Some lessons for the future:

Health Care. Since our normal healthcare provider, Kaiser, does not operate on the Cape we had to change from Kaiser Permanente to the best alternative John Hancock. While this was not a complete disaster, it presented a substantial irritant during our stay in Woods Hole that continued for four months after the sabbatical was over. A family with a weaker stomach for hassel might decide never to go on sabbatical again. A medical emergency occured in the late Fall '93. In helping a visitor to the NVP Facility get to his airport bus on a Sunday morning, I strained a muscle in my back. The severity of the strain did not surface until Monday morning when I collapsed on our kitchen floor in severe pain and unable to move a muscle without severe spasms. Gerda, not knowing what was ailing me called the local 911. The rescue team brought me to the hospital emergency room and I was treated. Followup was done at a local medical practice. The paperwork ramifications, including medical bills from four different entities (emergency ambulance service, hospital emergency room, emergency room doctor, follow up practice), that followed were impressive and depressive. Without Gerda's heroic patience and fortitude in calling all the parties involved and effectively becoming my health lawyer, I might have given up and paid the bills outright. In the end, almost grudgingly, we received all the benefits for which we were insured. Another instance, involving Gerda, will not be recounted. The tenuous relationship between insurer and health care provider results in a guessing game of which services are covered and which are not. The patient becomes a victim of the tension between the doctors and the insurance company.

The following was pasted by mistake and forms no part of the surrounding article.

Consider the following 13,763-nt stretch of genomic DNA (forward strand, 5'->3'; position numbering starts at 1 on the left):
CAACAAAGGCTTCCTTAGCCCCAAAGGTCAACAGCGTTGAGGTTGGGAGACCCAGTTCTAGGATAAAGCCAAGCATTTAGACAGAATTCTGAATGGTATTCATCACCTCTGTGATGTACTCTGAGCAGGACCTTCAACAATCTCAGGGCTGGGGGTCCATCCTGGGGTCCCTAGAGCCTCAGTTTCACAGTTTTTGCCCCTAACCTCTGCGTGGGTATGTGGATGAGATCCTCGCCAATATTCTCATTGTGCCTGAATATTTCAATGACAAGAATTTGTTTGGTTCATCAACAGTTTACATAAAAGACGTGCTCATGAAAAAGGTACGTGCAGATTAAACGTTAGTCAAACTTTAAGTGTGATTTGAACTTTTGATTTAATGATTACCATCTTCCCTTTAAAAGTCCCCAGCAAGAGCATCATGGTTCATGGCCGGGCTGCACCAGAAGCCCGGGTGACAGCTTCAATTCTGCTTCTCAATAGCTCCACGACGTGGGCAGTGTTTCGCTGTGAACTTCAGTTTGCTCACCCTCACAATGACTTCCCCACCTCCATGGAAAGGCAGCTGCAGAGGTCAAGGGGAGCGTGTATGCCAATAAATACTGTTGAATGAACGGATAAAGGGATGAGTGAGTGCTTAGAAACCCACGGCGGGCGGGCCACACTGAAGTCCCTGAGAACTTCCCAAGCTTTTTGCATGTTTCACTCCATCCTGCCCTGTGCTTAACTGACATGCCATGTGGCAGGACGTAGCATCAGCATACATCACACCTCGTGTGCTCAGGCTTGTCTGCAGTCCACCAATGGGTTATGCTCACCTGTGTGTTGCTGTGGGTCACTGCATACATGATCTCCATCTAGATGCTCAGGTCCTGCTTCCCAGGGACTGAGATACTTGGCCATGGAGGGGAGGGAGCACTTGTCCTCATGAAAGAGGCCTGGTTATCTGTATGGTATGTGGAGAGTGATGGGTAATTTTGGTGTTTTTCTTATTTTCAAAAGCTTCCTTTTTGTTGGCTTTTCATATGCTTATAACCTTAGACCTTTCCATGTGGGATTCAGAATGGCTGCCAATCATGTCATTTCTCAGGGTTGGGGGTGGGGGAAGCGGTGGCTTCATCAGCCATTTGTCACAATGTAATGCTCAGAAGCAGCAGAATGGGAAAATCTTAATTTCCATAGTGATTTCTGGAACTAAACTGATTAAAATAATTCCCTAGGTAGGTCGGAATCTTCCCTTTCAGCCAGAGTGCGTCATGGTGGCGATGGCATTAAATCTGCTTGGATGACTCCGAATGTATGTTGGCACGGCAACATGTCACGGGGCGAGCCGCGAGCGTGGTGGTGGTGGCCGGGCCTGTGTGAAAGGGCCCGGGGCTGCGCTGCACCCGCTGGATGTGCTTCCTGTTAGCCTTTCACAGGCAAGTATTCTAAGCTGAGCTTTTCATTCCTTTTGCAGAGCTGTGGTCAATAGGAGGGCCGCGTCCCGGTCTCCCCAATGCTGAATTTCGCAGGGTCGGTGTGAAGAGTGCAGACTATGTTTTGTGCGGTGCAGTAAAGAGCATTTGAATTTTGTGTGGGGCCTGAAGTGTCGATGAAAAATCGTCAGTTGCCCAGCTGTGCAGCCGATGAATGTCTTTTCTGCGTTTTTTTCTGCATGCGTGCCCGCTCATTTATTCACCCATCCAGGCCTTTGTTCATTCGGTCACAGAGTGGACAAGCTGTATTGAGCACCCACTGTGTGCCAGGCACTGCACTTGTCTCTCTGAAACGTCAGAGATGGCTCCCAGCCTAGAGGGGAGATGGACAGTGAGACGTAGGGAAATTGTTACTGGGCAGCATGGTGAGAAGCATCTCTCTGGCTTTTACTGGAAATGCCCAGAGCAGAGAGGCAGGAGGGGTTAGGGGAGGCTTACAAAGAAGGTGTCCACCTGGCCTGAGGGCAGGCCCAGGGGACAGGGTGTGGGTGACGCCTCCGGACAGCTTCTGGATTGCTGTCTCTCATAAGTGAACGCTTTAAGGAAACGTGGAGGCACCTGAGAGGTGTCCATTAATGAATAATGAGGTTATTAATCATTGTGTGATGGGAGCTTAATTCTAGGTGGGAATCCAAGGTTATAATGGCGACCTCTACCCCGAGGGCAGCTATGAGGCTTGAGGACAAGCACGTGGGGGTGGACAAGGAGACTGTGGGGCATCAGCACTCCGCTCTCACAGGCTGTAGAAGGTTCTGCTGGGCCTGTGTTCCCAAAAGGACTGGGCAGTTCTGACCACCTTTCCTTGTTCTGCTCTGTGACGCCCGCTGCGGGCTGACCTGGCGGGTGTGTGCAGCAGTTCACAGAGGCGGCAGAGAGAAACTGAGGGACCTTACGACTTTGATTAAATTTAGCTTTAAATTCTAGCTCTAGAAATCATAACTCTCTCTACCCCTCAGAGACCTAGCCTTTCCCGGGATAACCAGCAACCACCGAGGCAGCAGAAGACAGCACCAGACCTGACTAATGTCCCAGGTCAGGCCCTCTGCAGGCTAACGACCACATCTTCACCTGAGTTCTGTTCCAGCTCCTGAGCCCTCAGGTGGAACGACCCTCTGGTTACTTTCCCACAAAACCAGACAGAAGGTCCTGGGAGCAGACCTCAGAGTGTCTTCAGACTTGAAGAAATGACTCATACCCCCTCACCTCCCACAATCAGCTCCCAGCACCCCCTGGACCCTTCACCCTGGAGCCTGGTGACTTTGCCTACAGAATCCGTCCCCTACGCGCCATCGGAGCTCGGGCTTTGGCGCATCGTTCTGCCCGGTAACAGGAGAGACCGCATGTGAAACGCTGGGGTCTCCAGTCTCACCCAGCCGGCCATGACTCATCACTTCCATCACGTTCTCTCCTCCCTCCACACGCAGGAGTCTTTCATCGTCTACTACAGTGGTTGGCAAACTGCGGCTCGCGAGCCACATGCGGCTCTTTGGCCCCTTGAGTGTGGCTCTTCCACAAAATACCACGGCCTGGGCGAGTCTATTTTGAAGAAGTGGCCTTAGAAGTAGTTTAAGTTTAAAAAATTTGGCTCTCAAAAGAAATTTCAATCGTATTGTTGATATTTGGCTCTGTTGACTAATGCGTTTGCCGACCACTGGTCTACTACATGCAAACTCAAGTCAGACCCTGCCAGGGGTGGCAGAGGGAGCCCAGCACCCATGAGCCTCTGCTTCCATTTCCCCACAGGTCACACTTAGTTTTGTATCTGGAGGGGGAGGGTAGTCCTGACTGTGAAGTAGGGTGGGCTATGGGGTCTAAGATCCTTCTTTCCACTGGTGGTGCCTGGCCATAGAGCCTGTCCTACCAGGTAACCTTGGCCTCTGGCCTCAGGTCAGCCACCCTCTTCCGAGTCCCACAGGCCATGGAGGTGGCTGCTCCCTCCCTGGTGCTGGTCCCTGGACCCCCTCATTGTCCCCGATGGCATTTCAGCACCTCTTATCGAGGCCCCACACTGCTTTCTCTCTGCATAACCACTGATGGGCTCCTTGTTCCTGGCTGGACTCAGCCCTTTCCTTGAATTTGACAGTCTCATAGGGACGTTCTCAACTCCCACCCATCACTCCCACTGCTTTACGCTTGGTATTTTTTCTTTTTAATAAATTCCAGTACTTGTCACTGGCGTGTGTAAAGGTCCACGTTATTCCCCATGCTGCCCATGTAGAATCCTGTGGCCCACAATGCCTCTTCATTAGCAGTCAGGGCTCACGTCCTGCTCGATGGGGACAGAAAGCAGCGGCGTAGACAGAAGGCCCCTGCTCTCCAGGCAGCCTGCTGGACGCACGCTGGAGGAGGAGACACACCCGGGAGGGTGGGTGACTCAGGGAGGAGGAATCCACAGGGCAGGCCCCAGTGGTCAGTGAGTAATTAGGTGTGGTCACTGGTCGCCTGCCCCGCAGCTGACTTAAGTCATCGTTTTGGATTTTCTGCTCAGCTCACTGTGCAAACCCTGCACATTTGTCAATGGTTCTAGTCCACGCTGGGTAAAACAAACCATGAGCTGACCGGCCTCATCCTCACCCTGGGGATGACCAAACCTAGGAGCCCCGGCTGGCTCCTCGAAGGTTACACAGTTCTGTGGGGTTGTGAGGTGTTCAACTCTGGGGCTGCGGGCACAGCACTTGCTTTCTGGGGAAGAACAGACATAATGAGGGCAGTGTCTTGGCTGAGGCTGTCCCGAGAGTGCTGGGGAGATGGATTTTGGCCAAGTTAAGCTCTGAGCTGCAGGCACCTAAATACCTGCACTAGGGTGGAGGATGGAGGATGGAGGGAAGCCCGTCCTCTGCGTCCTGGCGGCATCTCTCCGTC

Dental Care. The University in its wisdom decided to change our dental insurance in the middle of our sabbatical. Notification of this change reached us quite abruptly a few days before it went into effect. Our previous insurer, Delta, had a network on the Cape with which people at the MBL were familiar since the MBL used the Delta Plan. The new Dental Blue plan was difficult to get referals for, particularly just at the time we needed it in early 1994. Had we had more lead time we might have been able to find the 'preferred provider' at a dental clinic about a mile away from our Dentist-from-Hell. We ended up paying several hundreds of dollars to get our teeth cleaned while at the Cape because the Dentist refused to clean our teeth without a full examination and evaluation. We had requested a referral from our Amherst dentist but he said that he did not have any connections on the Cape. In addition our dental records and X-rays were lost in the mail between Amherst and Falmouth. This lack of communication skills among our medical services is sobering.

Clearly, better and more consistent health care benefits are critical to making sabbaticals easier and less traumatic to family life. Changing health care benefits are confusing enough when they ocuur while you are on home campus. Some effort must be made to keep sabbatical families well informed of health benefits particularly if changes are imminent.

Summing it all up:

I am convinced more than ever of the value of sabbaticals spent reaching out to new experiences and new places.

Last modified 6/12/97 by JGK